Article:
Tag Archives: radical right

ALP: Blocking Democracy and a Tolerable Future

Arthur Calwell

Arthur Calwell

[Published at Independent Australia, 2 Dec]

Progressive reformers are attempting to take control of the major parties of the nominal left in the United States and the United Kingdom, in the wake of losses in national elections and the rise of reactionary forces. Even if the rebels do not take full control there is some prospect that the parties will at least be substantially changed.

No such fate threatens the Australian Labor Party. There is no flicker of unorthodoxy from within. There is little prospect of the plebian hordes storming it from without. The ALP stands, inert and impregnable, occupying the political space where a progressive party ought to be, the greatest obstacle in Australia to the constructive reform we  desperately need if we are to have a tolerable future.

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A Dramatic Shift to the Right

Part 1 of 3 on Independent Australia.  These three pieces are taken from my long essay The Rise and Failure of the Radical Right:


“In the first of a three part series, Dr Geoff Davies considers the worldwide shift to the political Right since the 1980s, and how traditional conservatives have now become radicals.”



The Destruction of the USA

One can write of the decline of the USA, and that has already been noted many times.  One can write of the collapse of the USA, and that arguably is in process.  But neither characterisation would capture what is now happening to the USA.

The USA is being destroyed before our eyes.  The nation with the greatest military defences in history, by far, is being taken over and sacked.  Like Singapore in World War II, it’s guns are pointing in the wrong direction.  This time the destructive horde is not Japanese soldiers rattling overland on bicycle rims, it is people who claim to be patriotic Americans.

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PC in the US: Comrades Ike, Abe and Dubya


[In my previous post I noted how radical is our far-right compared with a few decades ago, and how savagely they enforce political correctness.  Here is Richard Eskow at Campaign for America’s Future explaining the US equivalent.  Of course it’s more virulent in the US, and of course we follow where they go.]


A well funded network of right-wing extremists wants to make it socially and politically impossible to express the ideals that made this country great. One of those extremists appeared on their billionaire-funded network this week to attack Elizabeth Warren, and anyone else who isn’t on the far right, as a Communist.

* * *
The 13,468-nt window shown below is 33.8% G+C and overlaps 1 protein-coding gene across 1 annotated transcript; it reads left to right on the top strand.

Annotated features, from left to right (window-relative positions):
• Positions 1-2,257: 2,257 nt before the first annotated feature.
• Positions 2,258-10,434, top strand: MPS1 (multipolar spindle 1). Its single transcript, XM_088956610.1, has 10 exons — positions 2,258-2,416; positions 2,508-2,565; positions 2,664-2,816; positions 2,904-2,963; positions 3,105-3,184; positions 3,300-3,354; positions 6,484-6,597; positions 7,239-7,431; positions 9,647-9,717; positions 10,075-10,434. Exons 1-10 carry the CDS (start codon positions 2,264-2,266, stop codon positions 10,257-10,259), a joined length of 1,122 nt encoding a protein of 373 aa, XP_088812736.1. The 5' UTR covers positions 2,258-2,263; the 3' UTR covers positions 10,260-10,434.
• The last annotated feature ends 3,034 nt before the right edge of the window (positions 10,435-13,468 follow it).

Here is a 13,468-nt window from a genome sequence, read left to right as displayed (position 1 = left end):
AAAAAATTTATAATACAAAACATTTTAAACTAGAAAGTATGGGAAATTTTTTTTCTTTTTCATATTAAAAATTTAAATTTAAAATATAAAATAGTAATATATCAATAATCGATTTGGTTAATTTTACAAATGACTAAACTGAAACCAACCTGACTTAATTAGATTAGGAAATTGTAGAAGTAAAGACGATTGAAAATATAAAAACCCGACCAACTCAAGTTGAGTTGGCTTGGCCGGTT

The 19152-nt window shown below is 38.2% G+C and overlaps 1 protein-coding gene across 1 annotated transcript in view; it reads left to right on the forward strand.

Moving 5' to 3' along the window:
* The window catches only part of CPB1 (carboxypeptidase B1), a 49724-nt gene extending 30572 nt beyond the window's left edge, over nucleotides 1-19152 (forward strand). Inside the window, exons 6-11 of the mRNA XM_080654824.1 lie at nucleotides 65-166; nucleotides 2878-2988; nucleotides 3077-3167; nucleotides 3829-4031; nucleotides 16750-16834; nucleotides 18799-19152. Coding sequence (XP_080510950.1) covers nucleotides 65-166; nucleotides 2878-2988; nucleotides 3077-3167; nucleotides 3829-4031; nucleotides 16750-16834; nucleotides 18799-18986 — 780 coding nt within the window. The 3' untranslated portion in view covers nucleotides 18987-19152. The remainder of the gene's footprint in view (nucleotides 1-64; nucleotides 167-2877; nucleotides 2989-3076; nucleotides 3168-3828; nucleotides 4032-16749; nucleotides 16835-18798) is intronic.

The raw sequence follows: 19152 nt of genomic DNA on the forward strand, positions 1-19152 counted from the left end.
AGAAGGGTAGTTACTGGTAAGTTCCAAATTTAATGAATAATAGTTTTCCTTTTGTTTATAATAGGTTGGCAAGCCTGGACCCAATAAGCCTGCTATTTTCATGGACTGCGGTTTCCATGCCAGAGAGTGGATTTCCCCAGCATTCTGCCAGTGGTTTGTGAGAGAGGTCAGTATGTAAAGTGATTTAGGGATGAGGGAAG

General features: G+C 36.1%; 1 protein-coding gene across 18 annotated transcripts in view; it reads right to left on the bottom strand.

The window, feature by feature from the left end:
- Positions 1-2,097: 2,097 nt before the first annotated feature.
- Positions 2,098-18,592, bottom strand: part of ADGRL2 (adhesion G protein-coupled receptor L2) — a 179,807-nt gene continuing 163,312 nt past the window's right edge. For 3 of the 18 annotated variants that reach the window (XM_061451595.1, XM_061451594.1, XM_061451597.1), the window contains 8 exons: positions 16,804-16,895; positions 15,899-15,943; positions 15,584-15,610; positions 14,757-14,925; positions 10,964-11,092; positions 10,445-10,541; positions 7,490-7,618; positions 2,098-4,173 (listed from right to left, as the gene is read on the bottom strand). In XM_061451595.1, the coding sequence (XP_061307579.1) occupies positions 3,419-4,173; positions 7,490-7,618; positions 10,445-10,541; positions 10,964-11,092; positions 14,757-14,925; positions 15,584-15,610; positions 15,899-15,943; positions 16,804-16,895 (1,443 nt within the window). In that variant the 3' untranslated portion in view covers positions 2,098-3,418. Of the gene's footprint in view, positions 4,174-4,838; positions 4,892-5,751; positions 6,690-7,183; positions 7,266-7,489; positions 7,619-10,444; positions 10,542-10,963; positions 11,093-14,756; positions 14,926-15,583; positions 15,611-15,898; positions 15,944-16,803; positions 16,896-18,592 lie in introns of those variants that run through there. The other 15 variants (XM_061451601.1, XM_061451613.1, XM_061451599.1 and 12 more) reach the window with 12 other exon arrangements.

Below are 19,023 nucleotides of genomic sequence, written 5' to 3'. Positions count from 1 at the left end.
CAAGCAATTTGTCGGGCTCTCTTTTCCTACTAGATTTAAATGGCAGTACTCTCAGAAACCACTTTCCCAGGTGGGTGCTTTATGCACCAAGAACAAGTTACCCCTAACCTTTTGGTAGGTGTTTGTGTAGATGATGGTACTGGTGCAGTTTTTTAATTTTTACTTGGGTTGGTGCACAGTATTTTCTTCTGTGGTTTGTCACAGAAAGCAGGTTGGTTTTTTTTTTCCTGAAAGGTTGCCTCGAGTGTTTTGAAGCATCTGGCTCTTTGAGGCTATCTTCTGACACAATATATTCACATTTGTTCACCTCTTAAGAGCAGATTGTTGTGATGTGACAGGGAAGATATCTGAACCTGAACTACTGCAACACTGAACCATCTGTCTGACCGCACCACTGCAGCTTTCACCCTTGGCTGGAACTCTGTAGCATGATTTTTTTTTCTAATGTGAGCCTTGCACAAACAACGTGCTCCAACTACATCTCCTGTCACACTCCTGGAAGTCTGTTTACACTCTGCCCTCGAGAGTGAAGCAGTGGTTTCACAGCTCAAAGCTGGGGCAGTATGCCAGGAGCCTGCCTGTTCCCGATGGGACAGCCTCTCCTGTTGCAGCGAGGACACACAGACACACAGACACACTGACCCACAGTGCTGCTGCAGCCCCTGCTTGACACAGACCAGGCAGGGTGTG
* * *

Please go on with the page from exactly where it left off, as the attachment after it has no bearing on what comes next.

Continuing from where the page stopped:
How retro, you may be saying to yourself. They haven’t pulled that trick since the Eisenhower era.  That’s the strangest part of all this: They seem to think “Eisenhower era” is a euphemism for “Bolshevik control.”

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The political correctness of the radical Right

[Just published on ABC’s The Drum Unleashed.  It is distilled from The Rise and Failure of the Radical Right.]

What currently passes for political commentary includes excited discussions about whether the Leftist Labor dog is being wagged by a“toxic” Greens tail; why right-wing Labor is in dire straits; whether centrist Labor is resurgent; and whether the extremist Greens are doomed.

Balance, in political commentary, is supposed to lie somewhere between Labor and Tony Abbott, who often seems to be regarded as just a somewhat aggro conservative.

Such commentary reflects remarkably limited perspectives that fail to take into account two major developments over the past five decades. The first is the rise of the radical Right. The second is the manifest failure of radical Right policies.

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The Rise and Failure of the Radical Right

[For some time I have been frustrated by the very limited perspective of mainstream political commentary in Australia, and by the difficulty of establishing a longer perspective in the standard 800-word commentary piece.  So I decided just to write until the case was made.  Hence this 6000-word essay.  It refers to the Australian context, but there are parallel stories in other countries.]

The political spectrum is traditionally characterised in terms of Left and Right, but the way these terms are used has changed so much they have become quite misleading.  Today they are more about tribal identification, and their use is more of an epithet than a description.

The main reason for these changes is that the Right has shifted to quite extreme positions, compared with a generation or two ago.  The modern Right not only espouses free-market fundamentalism, it promotes an extreme individualism that overlooks or dismisses the importance of social relationships and even denies the existence of society.  There seems to be no standard of factual basis, sense or consistency required for its claims, so any opinion, however uninformed or misinformed, apparently is to be accorded as much validity in the public domain as any other.

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